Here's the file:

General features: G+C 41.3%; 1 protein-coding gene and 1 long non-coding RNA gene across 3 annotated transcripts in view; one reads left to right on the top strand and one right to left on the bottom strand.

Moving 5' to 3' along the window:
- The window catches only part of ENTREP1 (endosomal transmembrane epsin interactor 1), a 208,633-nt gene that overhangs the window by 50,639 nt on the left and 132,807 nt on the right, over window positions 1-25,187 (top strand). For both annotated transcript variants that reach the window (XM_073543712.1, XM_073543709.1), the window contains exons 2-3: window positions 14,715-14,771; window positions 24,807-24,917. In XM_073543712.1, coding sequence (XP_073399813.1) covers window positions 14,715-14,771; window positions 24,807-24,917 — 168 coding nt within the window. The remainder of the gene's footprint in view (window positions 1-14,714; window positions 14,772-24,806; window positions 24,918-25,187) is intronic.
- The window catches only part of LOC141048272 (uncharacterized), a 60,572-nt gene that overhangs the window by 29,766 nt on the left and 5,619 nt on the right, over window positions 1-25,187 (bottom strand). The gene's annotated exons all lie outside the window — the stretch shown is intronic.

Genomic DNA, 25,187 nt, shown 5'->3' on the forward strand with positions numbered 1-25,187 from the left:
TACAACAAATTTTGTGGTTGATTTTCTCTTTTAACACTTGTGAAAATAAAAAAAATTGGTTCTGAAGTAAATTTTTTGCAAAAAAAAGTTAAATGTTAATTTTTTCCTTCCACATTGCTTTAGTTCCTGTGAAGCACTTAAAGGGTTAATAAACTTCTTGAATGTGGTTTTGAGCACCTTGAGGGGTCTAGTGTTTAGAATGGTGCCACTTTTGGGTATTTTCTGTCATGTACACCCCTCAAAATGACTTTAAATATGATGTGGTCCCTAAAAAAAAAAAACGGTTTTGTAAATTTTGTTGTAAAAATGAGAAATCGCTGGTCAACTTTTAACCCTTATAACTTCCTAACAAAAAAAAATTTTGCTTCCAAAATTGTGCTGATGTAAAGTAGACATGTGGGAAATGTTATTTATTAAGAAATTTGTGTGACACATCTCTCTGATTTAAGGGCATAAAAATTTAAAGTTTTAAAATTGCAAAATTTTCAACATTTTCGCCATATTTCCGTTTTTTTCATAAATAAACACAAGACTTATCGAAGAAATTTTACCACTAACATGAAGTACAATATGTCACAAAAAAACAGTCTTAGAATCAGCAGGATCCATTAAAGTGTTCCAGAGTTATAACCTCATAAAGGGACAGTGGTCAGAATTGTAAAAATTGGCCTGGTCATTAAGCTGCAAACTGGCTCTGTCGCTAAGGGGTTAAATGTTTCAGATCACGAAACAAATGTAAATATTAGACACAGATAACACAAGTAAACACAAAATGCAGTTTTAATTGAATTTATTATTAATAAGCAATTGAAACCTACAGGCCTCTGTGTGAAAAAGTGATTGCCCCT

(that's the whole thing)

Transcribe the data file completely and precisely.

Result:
General features: G+C 41.3%; 1 protein-coding gene and 1 long non-coding RNA gene across 3 annotated transcripts in view; one reads left to right on the top strand and one right to left on the bottom strand.

Moving 5' to 3' along the window:
- The window catches only part of ENTREP1 (endosomal transmembrane epsin interactor 1), a 208,633-nt gene that overhangs the window by 50,639 nt on the left and 132,807 nt on the right, over window positions 1-25,187 (top strand). For both annotated transcript variants that reach the window (XM_073543712.1, XM_073543709.1), the window contains exons 2-3: window positions 14,715-14,771; window positions 24,807-24,917. In XM_073543712.1, coding sequence (XP_073399813.1) covers window positions 14,715-14,771; window positions 24,807-24,917 — 168 coding nt within the window. The remainder of the gene's footprint in view (window positions 1-14,714; window positions 14,772-24,806; window positions 24,918-25,187) is intronic.
- The window catches only part of LOC141048272 (uncharacterized), a 60,572-nt gene that overhangs the window by 29,766 nt on the left and 5,619 nt on the right, over window positions 1-25,187 (bottom strand). The gene's annotated exons all lie outside the window — the stretch shown is intronic.

Genomic DNA, 25,187 nt, shown 5'->3' on the forward strand with positions numbered 1-25,187 from the left:
TACAACAAATTTTGTGGTTGATTTTCTCTTTTAACACTTGTGAAAATAAAAAAAATTGGTTCTGAAGTAAATTTTTTGCAAAAAAAAGTTAAATGTTAATTTTTTCCTTCCACATTGCTTTAGTTCCTGTGAAGCACTTAAAGGGTTAATAAACTTCTTGAATGTGGTTTTGAGCACCTTGAGGGGTCTAGTGTTTAGAATGGTGCCACTTTTGGGTATTTTCTGTCATGTACACCCCTCAAAATGACTTTAAATATGATGTGGTCCCTAAAAAAAAAAAACGGTTTTGTAAATTTTGTTGTAAAAATGAGAAATCGCTGGTCAACTTTTAACCCTTATAACTTCCTAACAAAAAAAAATTTTGCTTCCAAAATTGTGCTGATGTAAAGTAGACATGTGGGAAATGTTATTTATTAAGAAATTTGTGTGACACATCTCTCTGATTTAAGGGCATAAAAATTTAAAGTTTTAAAATTGCAAAATTTTCAACATTTTCGCCATATTTCCGTTTTTTTCATAAATAAACACAAGACTTATCGAAGAAATTTTACCACTAACATGAAGTACAATATGTCACAAAAAAACAGTCTTAGAATCAGCAGGATCCATTAAAGTGTTCCAGAGTTATAACCTCATAAAGGGACAGTGGTCAGAATTGTAAAAATTGGCCTGGTCATTAAGCTGCAAACTGGCTCTGTCGCTAAGGGGTTAAATGTTTCAGATCACGAAACAAATGTAAATATTAGACACAGATAACACAAGTAAACACAAAATGCAGTTTTAATTGAATTTATTATTAATAAGCAATTGAAACCTACAGGCCTCTGTGTGAAAAAGTGATTGCCCCT